This past school year a group of boys tried to kiss girls in my daughter’s class. Why the boys wanted to do this is irrelevant-what mattered is many of the girls didn’t want to be kissed. The boys would chase, girls would scream. What might seem to be 5 year olds being silly kids is a root to a much deeper problem. The understanding of control of your body, respect of another’s and fully understanding any advancement towards another person is not acceptable without their consent, is fundamental in social upbringing. Why is this such an important lesson that must be instilled consistently, and from the start?

Rape. Just writing it makes me cringe. Having two young daughters I am more aware of rape culture than I ever used to be. The fact that rape culture is even a description of an epidemic sweeping our society is an awful reality, but is a reality that cannot be ignored.

Unwanted sexual advancements and assaults, especially in schools (places that should be held in the highest regard in society), are occurring at staggering levels-with many cases never being reported at all. We cannot be silent about it. When you have college campuses draped with banners proudly boasting appalling messages of RAPE, you’ve got a major problem on your hands.

It is not all in good fun to flaunt “thank you fathers for freshmen daughters” or “fresh meat” or “you’ve been her daddy for 18 years, we’ll take it from here” or the worst of the bunch, “NO MEANS YES”.

No should be the most powerful word anyone can say to another person. NO doesn’t just mean NO, it means STOP. The problem is somehow, especially with a mob mentality, consent is seen as an ambiguous concept that is up for interpretation. When in fact, consent should be and is the clearest damn thing that exists. If a person doesn’t say yes, then they have said no.

Let’s make sure our little boys and little girls know this while learning their ABC’s and 123’s and if you have to slay the “tickle monster” to help teach this lesson, bring out the sword.

Like a Girl

I am blessed to have two little girls. I must admit when I imagined fatherhood, I never thought I would have two girls. I have an older sister, so I imagined having a girl, but I always saw a son as well. I think this is pretty natural for men. However, having girls is a real eye opener for a man. I really cannot imagine my house filled with anything but girls, now that I have them. Seeing the bond between sisters is just beautiful. However, when I tell people I have two girls, or when they see my two little ladies, I often get these sorts of responses:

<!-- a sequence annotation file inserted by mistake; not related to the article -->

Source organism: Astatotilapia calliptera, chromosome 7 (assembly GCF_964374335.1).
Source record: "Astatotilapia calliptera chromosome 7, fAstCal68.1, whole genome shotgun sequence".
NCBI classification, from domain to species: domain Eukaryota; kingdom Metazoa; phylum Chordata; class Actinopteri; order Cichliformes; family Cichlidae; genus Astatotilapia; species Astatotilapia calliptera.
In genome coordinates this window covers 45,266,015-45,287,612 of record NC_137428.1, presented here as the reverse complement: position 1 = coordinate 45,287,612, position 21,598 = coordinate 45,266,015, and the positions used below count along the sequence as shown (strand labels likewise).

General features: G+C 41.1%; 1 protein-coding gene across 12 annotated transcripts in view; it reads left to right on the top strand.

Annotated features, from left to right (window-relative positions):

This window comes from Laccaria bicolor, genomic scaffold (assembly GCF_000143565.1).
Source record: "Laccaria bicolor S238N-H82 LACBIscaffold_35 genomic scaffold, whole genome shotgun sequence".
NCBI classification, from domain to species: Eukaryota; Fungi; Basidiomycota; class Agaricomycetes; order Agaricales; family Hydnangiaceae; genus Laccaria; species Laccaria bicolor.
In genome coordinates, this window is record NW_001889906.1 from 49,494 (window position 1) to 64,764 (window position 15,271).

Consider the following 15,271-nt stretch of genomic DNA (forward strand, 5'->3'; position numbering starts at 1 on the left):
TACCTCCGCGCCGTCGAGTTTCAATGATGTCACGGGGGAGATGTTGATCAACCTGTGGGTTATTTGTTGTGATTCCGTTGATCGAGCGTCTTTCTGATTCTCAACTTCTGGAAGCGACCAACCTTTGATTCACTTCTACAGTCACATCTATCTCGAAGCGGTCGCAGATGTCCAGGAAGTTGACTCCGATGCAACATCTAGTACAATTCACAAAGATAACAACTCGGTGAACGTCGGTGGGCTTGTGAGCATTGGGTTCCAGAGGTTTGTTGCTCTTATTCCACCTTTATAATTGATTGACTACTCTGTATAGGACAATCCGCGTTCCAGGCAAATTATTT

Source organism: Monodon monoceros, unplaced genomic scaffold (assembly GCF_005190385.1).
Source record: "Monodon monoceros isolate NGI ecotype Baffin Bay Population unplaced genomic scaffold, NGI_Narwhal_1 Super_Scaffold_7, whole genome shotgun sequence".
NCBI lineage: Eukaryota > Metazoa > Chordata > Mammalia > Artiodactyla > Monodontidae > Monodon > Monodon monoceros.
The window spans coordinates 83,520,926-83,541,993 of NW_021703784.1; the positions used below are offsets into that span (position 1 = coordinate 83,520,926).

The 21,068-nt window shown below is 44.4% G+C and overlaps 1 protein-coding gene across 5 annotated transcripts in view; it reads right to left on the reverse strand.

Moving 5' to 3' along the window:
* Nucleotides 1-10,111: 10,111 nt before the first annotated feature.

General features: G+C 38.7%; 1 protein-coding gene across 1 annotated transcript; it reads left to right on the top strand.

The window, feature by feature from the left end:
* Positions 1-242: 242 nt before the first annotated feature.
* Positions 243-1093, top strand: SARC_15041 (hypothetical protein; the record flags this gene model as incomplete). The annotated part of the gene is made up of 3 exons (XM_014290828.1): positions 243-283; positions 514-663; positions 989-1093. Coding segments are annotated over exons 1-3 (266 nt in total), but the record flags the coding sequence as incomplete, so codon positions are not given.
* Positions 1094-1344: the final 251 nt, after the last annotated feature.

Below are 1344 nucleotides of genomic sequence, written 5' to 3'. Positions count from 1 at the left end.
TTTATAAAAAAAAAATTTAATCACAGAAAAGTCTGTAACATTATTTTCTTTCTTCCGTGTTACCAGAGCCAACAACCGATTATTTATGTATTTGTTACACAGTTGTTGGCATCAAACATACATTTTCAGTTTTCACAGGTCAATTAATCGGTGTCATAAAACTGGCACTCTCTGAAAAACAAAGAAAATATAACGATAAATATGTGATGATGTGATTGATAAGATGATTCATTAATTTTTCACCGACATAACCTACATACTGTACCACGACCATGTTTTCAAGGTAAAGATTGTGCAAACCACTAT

“Wow, I feel sorry for you when they are teenagers”

“Now you have to worry about all the boys. I am lucky, I just have to worry about one boy”

“Good thing you own a shotgun”

I know these comments are mostly in jest, but they are really bad gender stereotypes. I am honoured to have the responsibility to raise, thoughtful, smart, confident and beautiful women. Women-that will have a sense of self-worth. Women-that will know what love is and what it means to be loved. Women-that will know what a good man is and how they ought to be treated. Sometimes, I may have to wear fairy wings and paint toenails, but what is more manly than that? I am not worried about boys, or hormones. I look forward to these stages ahead and the growth I will experience as a father and man raising my girls.

Now, if you are a father with boys in this coming generation, I hope you are teaching your sons to cry like a boy, express emotions like a boy and nurture like a man. You better, so your sons are prepared for girls like mine. If you ask my daughters to speak like a girl, you are going to get a precise and confident opinion. If you ask one of my daughters to do ladies work, she’ll change your flat tire and frame your basement. And if you ask my daughters to throw like a girl-watch out, because they’ll bring the heat!


Man, Step Your Game Up!

Men, we need a pep talk. Fatherhood is not a job-it is a choice. You chose it-whether you were ready to or not. As such, be a dad. It is easy to be a father on a birth certificate, but to be a dad- now that is manhood. What do I mean by be a dad? I mean, be present, not just be there. Present means listen to your kids, relish in their dreams and goals, encourage them, guide them-BE WITH THEM (and please put down the smartphone!) Love their mom. She is their source of breath. They will learn love from how you love. Even if you have a failed relationship-show love. Remember half of your child is your partner or ex-partner . Do not keep score with your spouse. Kids are not a weekly chore list. No dad deserves a medal for giving mom a break. THEY ARE YOUR KIDS! That said, give mom a break. Motherhood just might be the toughest thing to do in this world-because for a child, mom is the world. I get you work and are tired, but weekends are not just for you. I can’t believe how many dads I know that go out drinking on a Friday and leave it all on mom. Go ahead and have a few pops with the boys, but you better get up first thing in the morning and experience the hangover with a toddler jumping on you (because there is nothing like it!)

Okay Dads, that is enough of a rant-but do yourself a favour and be a MAN.